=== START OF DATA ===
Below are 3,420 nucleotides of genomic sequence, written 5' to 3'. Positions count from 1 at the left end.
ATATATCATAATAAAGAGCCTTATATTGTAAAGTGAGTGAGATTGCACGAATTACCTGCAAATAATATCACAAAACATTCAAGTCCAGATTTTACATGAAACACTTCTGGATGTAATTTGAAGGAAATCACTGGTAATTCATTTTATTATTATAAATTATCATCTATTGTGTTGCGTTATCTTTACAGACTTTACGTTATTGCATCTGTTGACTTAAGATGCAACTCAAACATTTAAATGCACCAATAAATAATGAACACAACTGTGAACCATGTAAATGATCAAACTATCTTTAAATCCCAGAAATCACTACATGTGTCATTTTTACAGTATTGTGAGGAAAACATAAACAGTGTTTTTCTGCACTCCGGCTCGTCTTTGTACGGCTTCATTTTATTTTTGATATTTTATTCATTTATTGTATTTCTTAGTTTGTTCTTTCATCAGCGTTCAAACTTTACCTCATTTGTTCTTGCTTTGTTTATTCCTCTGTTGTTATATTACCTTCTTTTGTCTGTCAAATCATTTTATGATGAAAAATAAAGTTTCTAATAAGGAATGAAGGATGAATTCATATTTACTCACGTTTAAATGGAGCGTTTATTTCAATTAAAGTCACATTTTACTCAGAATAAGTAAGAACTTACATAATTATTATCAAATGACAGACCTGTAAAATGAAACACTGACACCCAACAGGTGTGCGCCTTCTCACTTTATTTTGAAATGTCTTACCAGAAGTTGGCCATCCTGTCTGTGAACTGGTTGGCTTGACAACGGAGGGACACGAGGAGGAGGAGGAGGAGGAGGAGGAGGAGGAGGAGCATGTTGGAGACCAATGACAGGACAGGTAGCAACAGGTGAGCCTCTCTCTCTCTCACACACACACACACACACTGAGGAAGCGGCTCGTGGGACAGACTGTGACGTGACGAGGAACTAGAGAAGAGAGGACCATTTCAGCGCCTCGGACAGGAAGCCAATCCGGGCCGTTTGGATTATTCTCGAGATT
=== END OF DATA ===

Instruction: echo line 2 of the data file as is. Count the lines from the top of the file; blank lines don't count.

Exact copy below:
ATATATCATAATAAAGAGCCTTATATTGTAAAGTGAGTGAGATTGCACGAATTACCTGCAAATAATATCACAAAACATTCAAGTCCAGATTTTACATGAAACACTTCTGGATGTAATTTGAAGGAAATCACTGGTAATTCATTTTATTATTATAAATTATCATCTATTGTGTTGCGTTATCTTTACAGACTTTACGTTATTGCATCTGTTGACTTAAGATGCAACTCAAACATTTAAATGCACCAATAAATAATGAACACAACTGTGAACCATGTAAATGATCAAACTATCTTTAAATCCCAGAAATCACTACATGTGTCATTTTTACAGTATTGTGAGGAAAACATAAACAGTGTTTTTCTGCACTCCGGCTCGTCTTTGTACGGCTTCATTTTATTTTTGATATTTTATTCATTTATTGTATTTCTTAGTTTGTTCTTTCATCAGCGTTCAAACTTTACCTCATTTGTTCTTGCTTTGTTTATTCCTCTGTTGTTATATTACCTTCTTTTGTCTGTCAAATCATTTTATGATGAAAAATAAAGTTTCTAATAAGGAATGAAGGATGAATTCATATTTACTCACGTTTAAATGGAGCGTTTATTTCAATTAAAGTCACATTTTACTCAGAATAAGTAAGAACTTACATAATTATTATCAAATGACAGACCTGTAAAATGAAACACTGACACCCAACAGGTGTGCGCCTTCTCACTTTATTTTGAAATGTCTTACCAGAAGTTGGCCATCCTGTCTGTGAACTGGTTGGCTTGACAACGGAGGGACACGAGGAGGAGGAGGAGGAGGAGGAGGAGGAGGAGGAGCATGTTGGAGACCAATGACAGGACAGGTAGCAACAGGTGAGCCTCTCTCTCTCTCACACACACACACACACACTGAGGAAGCGGCTCGTGGGACAGACTGTGACGTGACGAGGAACTAGAGAAGAGAGGACCATTTCAGCGCCTCGGACAGGAAGCCAATCCGGGCCGTTTGGATTATTCTCGAGATT